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All I Really Need to Know, I Learned from a Chopin Nocturne

Brad Hull

Brad Hull

I grew up in a small conservative town in Pennsylvania. As a budding piano player, my entire focus was on the great hymns of the faith, playing in church every Sunday.

The first time I had ever memorized a piece of classical music was in preparation for my college entrance auditions.

With this small bit of information about me, you can well imagine the sight of me as a very green, frightened, and shy freshman, entering the halls of the Oberlin Conservatory of Music as a piano major, walking around the three floors of practice rooms hearing incredible music emanating from almost every one. On top of that, due to a lack of attention to technique, I had developed tendonitis the summer before.

My piano teacher was phenomenal and we studied the Chopin Nocturne in D-Flat, op. 27 no. 2 for the entire year. Little did I know that these were lessons not only about Chopin, but also about living and working. Here are a few things that I learned:

1. The best things in life require attention, presence, and care. Don’t take anything for granted. Chopin ended the phrase on the half beat for a reason. Turning this descending melody line upwards creates a very specific effect. Modulating to the subdominant here prepares the listener for the return of the A section. Honor these elements with your attention.

2. Meaning is only found when you bring to bear your own perspective. Every phrase requires your personal and conscious decisions based on your experience and your character. If you wish to develop a great rubato, it requires taste, refinement, and courage. The different choices that pianists make create whole worlds of meaning that originate with each musician’s own personality.

3. Tension stifles. If you want your nocturne’s melody to soar like a great line of bel canto opera, there can be no tension in your fingers, your hand, your wrist, your elbow, your shoulders or your body. Tension kills effectiveness and it destroys beauty.

4. Concentration elevates you. It places you in “the zone”—a place that transcends pedestrian abilities and where you feel fully actualized. In this world where multitasking is commonly praised, we’ve lost the gift of deep thinking and the creativity and freedom that it brings.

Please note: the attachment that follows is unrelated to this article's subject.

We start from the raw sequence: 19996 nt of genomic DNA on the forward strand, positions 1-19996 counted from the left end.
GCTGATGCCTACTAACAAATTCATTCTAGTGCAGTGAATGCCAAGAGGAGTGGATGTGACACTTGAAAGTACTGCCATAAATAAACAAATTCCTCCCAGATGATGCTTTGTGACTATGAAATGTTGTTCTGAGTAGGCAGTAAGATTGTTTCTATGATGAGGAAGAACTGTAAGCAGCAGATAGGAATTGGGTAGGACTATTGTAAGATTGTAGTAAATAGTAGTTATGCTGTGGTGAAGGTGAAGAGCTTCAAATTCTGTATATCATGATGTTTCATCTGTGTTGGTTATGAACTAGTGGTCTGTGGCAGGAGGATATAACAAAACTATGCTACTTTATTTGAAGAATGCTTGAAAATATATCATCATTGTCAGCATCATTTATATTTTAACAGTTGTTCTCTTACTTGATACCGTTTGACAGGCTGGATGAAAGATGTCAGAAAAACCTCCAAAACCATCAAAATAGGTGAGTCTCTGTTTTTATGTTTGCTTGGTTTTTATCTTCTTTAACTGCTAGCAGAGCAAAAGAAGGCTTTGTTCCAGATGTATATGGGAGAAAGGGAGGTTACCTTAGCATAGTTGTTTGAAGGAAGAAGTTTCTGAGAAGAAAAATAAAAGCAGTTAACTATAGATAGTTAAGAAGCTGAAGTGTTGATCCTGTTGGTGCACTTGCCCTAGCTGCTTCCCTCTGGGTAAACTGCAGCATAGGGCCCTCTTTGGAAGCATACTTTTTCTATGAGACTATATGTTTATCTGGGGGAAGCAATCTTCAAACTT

5. The abstract and practical are siblings. So many people shun speaking of abstracts, things too distant to seemingly matter—the political events in the 1830s when Chopin moved to Paris, the nocturnes of John Field, the nature of a Pleyel piano, or the science of acoustics. Yet all of these components have direct, meaningful application to a Chopin nocturne. For instance, understanding the pedal markings of Chopin relates to the intimacy of the Parisian salon.

6. Understanding, embracing and creating subtly is the power of life and art. One of my teachers once said to me, “if it were possible for me to teach you to play this Chopin exactly the way I do—every phrase, every dynamic level, every nuance of rubato, everything exactly as I do—it would still be different than mine, because your soul is different than mine.”

Although these are some of the things I learned in playing a Chopin nocturne, they have served me well in many different careers, although as with my Chopin, I am still practicing. Be present, know yourself and what you value, work from a place of peace, focus your whole being, understand the connectedness of things, and enjoy those subtle elements in life and work.

I suggest that these skills, once imbued into “the workforce,” would create a definition of success by which we all would be proud.

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